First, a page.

After talking to dealers and consultants across the country, it's clear that lumberyard executives are seeking to shrink their businesses to a size that matches the markets they serve. While I applaud their doing so, I see two worrisome tendencies.

I heard about the first from numerous dealers who told me they have responded to the downturn by instituting across-the-board pay cuts. Often, these same dealers regard their workers as members of an extended family; by lightening the pay envelope of every worker, they're announcing to their staff that "we're all in this together."

Similarly, when staff rosters needed to be trimmed, I've heard many dealers say they decided who to keep based on seniority. This also reinforces the staff-as-family idea, because those who have been part of the family longest get the greatest protection.

This is a heartwarming way to run a business. It's also wrongheaded, and I can name at least three reasons why.

First, across-the-board cuts, in effect, treat all workers the same, despite the fact that there are huge differences among them in how they perform. Cutting everyone's pay by the same proportion unfairly penalizes those workers who are worth more, dollar for dollar, than their peers. That kills the motivation to excel.

Second, spreading the pain assures that everyone will feel hurt, turning what might have been a spotty problem into widespread malaise.

Third, and perhaps most important, attempting to keep all hands on board assumes that, once the housing slump ends, your dealership will have the same kind of business it did before the downturn began. But it's quite possible that you won't make money the same way in 2010 that you did in 2006. Your staff needs are sure to be different, so some of the people you're working so hard to keep on board now you might have to jettison in the future.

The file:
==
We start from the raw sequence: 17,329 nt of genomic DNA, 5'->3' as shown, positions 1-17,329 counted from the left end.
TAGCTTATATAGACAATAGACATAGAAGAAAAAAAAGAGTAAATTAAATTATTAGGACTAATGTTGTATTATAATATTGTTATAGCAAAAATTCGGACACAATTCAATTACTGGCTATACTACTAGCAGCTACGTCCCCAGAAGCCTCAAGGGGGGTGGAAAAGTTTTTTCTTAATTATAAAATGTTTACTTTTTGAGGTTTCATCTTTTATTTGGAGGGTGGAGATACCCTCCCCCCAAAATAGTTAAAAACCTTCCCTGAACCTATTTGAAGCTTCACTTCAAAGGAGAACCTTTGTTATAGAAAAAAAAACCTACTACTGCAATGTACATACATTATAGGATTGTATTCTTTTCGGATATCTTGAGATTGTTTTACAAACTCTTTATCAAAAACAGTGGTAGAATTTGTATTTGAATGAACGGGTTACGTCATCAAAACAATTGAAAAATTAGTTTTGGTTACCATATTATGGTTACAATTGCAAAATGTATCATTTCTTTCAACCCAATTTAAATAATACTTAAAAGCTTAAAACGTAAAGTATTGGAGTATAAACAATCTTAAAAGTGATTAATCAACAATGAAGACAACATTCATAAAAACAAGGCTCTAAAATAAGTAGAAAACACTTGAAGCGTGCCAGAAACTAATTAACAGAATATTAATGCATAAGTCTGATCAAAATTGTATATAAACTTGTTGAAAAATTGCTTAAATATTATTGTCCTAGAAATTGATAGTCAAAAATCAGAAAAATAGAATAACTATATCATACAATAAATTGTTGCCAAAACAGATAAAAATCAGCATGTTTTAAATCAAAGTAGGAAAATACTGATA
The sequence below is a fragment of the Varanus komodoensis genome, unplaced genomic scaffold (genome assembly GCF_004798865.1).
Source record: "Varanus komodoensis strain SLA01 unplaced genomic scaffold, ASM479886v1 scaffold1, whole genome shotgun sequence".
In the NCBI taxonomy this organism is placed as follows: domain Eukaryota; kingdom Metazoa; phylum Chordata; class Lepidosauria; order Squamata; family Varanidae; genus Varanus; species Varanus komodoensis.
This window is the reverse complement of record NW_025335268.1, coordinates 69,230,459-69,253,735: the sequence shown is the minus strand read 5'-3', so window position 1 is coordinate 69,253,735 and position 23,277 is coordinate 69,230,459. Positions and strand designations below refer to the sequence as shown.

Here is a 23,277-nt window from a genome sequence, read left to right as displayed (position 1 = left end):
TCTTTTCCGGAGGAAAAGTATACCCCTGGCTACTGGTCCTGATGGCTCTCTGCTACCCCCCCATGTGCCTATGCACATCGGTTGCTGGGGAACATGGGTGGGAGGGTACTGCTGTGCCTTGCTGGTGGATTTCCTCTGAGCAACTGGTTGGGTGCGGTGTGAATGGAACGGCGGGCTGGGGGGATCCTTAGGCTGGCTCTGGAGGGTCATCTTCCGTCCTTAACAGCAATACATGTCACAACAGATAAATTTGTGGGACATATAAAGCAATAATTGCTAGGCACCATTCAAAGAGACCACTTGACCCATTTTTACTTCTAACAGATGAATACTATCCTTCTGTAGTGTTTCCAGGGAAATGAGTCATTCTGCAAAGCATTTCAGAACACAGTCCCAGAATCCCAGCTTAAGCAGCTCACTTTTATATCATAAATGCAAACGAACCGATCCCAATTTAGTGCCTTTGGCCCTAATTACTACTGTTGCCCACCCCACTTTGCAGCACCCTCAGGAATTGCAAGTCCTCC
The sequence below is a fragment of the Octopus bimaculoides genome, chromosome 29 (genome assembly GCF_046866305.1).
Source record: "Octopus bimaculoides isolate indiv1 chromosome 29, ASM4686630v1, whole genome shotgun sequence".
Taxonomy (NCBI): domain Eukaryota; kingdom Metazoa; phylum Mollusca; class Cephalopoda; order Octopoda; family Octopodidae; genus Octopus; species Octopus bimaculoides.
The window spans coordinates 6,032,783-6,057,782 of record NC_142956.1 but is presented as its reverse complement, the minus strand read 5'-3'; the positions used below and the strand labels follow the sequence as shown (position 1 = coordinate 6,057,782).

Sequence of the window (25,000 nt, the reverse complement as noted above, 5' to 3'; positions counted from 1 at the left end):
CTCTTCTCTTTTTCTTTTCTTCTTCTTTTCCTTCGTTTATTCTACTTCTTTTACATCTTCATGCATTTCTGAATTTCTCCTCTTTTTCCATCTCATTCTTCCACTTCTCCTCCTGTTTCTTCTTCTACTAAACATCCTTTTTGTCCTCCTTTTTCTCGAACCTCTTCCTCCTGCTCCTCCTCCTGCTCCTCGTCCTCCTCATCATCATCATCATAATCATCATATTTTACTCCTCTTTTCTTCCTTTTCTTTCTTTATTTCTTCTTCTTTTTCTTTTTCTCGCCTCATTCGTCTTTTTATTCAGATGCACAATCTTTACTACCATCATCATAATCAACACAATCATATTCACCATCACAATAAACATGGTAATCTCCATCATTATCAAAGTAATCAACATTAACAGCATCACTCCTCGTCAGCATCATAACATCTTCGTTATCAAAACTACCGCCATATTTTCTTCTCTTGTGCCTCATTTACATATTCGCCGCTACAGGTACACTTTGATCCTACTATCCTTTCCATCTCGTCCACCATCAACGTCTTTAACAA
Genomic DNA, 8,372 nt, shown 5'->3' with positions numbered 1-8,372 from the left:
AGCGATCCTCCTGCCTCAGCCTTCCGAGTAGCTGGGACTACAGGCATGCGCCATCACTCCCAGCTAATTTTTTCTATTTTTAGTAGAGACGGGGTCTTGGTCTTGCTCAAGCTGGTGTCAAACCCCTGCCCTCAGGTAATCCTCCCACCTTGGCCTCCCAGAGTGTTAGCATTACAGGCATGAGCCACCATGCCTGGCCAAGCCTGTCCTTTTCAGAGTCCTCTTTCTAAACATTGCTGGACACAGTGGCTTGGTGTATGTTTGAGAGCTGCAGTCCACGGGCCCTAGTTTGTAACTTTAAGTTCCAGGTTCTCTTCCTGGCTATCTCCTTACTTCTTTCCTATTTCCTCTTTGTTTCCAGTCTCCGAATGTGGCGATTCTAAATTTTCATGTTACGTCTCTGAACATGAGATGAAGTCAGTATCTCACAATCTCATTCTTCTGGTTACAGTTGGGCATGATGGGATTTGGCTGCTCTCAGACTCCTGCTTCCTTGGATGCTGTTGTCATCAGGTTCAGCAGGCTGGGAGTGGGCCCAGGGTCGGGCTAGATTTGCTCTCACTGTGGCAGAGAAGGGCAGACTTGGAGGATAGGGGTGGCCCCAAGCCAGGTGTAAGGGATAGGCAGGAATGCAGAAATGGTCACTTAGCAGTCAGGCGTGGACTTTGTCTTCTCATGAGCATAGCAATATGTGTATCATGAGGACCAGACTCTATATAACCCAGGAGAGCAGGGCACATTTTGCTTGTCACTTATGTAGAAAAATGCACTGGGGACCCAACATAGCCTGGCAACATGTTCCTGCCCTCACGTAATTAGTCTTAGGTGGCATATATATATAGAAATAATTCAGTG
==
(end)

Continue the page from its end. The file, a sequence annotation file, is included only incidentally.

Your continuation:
Some of you have discovered a fourth problem involving across-the-board pay cuts. I have spoken to numerous dealers who instituted staffwide pay cuts, thinking that by doing so, they could keep the staff intact, only to discover a few months later that they still had to fire people. The result was that the cuts didn't make anybody feel better and instead ended up making certain everyone felt worse.

As for using seniority to decide who stays and who goes: You're dealing here with a popular but overly simple way to handle a painful issue. It's based on two equally suspect notions: that long-tenured staff have better skills, and thus are more worthy of retention than newer folks; and that there's no better way to resolve who should get pink slips. While there's some truth to the first notion, we know it's untrue often enough to lead to trouble. And as for there being no better way to figure out who should go, well, that's a cop-out. Your job as a manager includes having to make sober, painful analyses of what's best for your company.

The management style practiced by George Bailey in "It's a Wonderful Life" may look good in the movies, but it's not a viable role model. LBMs should be a meritocracy. Is yours?

Craig Webb, editor